At a pre-independence day barbecue, Rebecca George delighted in the company of her fellow peers. Well, forgive the unexciting wording, she also was sans girlfriend, and thus missed her girlfriend terribly. Despite the girlfriend pining, one minor demonstration of sans-girlfriend rejoicing was exposed in her ability to: place several hot dog buns on her plate, put hot dogs in them (I swear this is no euphemism, I am getting to the point), and atop these already shimmering hot dogs, lather on the French’s mustard, the dinosaur-green relish, and most egregious of all, the onions.
This was Rebecca’s selfless and giddy way of delighting in her temporary independence, for she exclaimed “I don’t have to kiss anyone tonight, so HAH! ONIONS! MUSTARD!” She then gleefully stared at Robert and I as the oozing pattern of onions checkered her hot dog menagerie. Robert, of course, is a big onion fan. He stared enviously at the tempting array of pungent flavors, eyes glazing over. Onions have never stopped him before. He has historically explored all stanky depths of an onion’s impact, raw or cooked whenever opportunity struck. I have known the delicacy of onion on a tongue quite intimately, thanks to him.
Alas, on this evening, he had already eaten. I was spared.
Rebecca and Robert are two ethically interesting cases relating upon reflecting on onions and loved ones. Rebecca’s consumption on this night reveals how she avoids onions only when her consumption of them will harm another, sacrificing the pleasures of the taste bud for the comfort of her love. Rebecca is clearly an ethically conscious being. Robert, on the other hand, could conceivably marble his tongue with a raw onion so that merely speaking close to him induces onion-chopping tears. To the onion hedonist, pleasure is pleasure, and those who love him should love him as he is. He will enjoy what he loves at all costs, and he should not have to uphold lies of onion-omission just to secure himself some snogs at the end of the night. Pleasure, perhaps, is first. He is secure in the love that he has, and the snogging he will receive until eternity, despite knowing that the presence, idea, and most importantly TASTE and AFTERTASTE and HORROR of ONION all disturb his lover. All of this led me to ask myself: should we avoid eating what we love because of its impact on others?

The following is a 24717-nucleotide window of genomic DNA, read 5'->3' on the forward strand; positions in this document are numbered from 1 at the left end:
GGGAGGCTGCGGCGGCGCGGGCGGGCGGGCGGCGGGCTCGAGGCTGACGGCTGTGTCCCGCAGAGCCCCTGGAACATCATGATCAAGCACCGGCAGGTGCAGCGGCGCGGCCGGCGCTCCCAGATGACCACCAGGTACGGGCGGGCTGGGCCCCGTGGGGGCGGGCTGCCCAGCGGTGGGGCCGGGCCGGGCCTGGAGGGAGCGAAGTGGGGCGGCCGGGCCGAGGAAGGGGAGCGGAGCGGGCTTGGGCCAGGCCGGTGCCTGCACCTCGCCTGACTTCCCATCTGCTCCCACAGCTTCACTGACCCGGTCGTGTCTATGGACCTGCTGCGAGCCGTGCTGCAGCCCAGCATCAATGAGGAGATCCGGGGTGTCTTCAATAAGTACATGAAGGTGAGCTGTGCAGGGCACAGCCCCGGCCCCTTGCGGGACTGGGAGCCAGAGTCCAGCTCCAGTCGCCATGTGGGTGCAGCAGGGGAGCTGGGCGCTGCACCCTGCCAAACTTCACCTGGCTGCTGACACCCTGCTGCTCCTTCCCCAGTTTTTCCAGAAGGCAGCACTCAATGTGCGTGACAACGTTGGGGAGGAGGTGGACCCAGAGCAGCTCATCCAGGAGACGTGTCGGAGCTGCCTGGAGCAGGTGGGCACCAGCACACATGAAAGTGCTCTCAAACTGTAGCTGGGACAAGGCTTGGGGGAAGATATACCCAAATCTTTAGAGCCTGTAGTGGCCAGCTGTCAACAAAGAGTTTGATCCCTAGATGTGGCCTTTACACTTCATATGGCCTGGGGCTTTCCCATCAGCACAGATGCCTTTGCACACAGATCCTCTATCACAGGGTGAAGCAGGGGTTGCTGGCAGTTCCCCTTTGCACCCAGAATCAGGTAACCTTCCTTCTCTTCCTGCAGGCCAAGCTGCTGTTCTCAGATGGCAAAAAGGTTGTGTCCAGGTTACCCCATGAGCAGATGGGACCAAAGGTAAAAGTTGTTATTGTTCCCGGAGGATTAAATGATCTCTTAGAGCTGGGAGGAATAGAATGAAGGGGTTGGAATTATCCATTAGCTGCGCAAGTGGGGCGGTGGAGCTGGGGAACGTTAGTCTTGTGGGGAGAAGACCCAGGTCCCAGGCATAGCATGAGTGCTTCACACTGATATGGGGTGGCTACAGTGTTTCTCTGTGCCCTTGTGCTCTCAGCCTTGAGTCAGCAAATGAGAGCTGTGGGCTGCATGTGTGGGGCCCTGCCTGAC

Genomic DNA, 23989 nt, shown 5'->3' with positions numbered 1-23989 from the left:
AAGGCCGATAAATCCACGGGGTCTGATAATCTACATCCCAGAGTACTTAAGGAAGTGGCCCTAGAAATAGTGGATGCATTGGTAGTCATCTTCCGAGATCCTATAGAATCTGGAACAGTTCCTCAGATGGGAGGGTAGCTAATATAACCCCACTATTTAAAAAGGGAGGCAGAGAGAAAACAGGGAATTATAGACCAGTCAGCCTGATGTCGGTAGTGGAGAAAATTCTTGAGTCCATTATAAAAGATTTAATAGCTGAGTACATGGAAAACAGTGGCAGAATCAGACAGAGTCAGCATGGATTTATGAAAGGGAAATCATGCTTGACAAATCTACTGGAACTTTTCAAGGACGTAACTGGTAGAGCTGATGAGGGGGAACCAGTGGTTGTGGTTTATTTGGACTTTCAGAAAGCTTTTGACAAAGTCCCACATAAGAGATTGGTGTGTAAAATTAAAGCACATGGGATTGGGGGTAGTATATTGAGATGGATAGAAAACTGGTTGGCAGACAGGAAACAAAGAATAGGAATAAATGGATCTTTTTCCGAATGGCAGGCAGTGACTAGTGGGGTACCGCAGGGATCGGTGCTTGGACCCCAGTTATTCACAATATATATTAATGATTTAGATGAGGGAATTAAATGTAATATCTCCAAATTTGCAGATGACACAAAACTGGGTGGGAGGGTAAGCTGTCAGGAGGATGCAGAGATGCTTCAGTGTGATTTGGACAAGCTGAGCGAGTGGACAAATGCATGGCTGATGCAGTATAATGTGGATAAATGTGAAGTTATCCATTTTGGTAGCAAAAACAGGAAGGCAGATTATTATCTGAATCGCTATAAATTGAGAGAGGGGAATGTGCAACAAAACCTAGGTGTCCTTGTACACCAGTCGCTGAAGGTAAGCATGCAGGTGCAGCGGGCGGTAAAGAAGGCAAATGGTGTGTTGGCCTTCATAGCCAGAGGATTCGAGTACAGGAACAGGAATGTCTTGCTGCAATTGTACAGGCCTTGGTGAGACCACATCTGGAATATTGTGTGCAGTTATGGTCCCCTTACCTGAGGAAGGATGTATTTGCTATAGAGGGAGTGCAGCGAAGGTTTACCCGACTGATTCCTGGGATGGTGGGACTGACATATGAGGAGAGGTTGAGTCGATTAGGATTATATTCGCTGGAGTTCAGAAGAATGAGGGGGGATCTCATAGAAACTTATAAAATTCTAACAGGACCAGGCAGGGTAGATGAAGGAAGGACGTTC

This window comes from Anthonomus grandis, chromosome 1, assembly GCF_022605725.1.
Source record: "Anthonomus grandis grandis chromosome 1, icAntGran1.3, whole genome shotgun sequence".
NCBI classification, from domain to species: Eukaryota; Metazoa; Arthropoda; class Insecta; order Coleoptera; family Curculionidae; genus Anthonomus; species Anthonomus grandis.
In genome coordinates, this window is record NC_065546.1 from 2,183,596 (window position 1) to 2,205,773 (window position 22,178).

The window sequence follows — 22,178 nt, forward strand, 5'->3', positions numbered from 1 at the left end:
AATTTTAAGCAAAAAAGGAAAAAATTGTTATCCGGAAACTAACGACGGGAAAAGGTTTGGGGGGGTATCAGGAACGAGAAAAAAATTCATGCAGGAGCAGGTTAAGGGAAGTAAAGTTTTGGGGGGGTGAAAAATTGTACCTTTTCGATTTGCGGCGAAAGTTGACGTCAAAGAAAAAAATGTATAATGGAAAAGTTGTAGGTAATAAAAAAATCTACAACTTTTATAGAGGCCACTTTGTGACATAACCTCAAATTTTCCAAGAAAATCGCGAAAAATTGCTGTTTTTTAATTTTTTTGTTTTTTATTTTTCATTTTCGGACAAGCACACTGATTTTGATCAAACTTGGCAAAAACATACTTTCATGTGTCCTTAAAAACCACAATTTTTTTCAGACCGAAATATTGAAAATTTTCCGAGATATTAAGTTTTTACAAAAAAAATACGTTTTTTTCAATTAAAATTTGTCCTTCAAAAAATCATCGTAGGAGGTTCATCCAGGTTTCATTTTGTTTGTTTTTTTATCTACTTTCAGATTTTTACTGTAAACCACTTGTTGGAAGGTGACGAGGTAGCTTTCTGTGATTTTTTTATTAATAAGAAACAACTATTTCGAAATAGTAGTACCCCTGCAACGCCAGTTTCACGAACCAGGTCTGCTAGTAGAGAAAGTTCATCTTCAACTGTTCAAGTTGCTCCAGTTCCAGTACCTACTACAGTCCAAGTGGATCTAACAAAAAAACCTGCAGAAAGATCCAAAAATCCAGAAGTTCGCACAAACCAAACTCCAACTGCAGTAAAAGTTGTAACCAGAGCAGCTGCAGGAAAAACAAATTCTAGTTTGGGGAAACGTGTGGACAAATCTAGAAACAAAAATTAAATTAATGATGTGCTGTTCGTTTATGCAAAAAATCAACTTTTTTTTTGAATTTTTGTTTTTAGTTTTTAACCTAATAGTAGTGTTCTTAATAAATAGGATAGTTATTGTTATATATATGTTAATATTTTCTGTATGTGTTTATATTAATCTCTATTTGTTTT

We should never consume them. Eating onions is abhorrent, not because of who we have to kiss, but because you have to live with yourself. An onion’s aftertaste stays in you for days on end. No amount of electric toothbrush brushing, flossing, AND mouthwash combination can obliterate the foul onion’s remnants because they expand with time. The taste chooses when to escape. It then attempts to leave from every hair-pore in your body. Like a maggot that is too fat, it strains through you with difficulty, and often has to leave bits of itself behind. These bits then take on a life of their own and become onion-maggots too. Your entire life post-consumption of an onion becomes coloured by the onion. What happened to your mouth? It disintegrated into an ONION HAUNTED HOUSE. Thus, eating onions is too harrowing an experience to undergo at all.
So my answer to the question is no. Avoid eating/not eating anything out of love your love for others. Never eat raw onions, and the question of kissing should have nothing to do with it. Do what you need to because you need to live with yourself. In this case, you need to live with your own mouth and the natural halitosis you probably already have that does not need to be exacerbated by anything that onions have to offer you.*
* This way you will learn who your real friends are. These friends are your true friends. They love you and may even kiss you no matter what.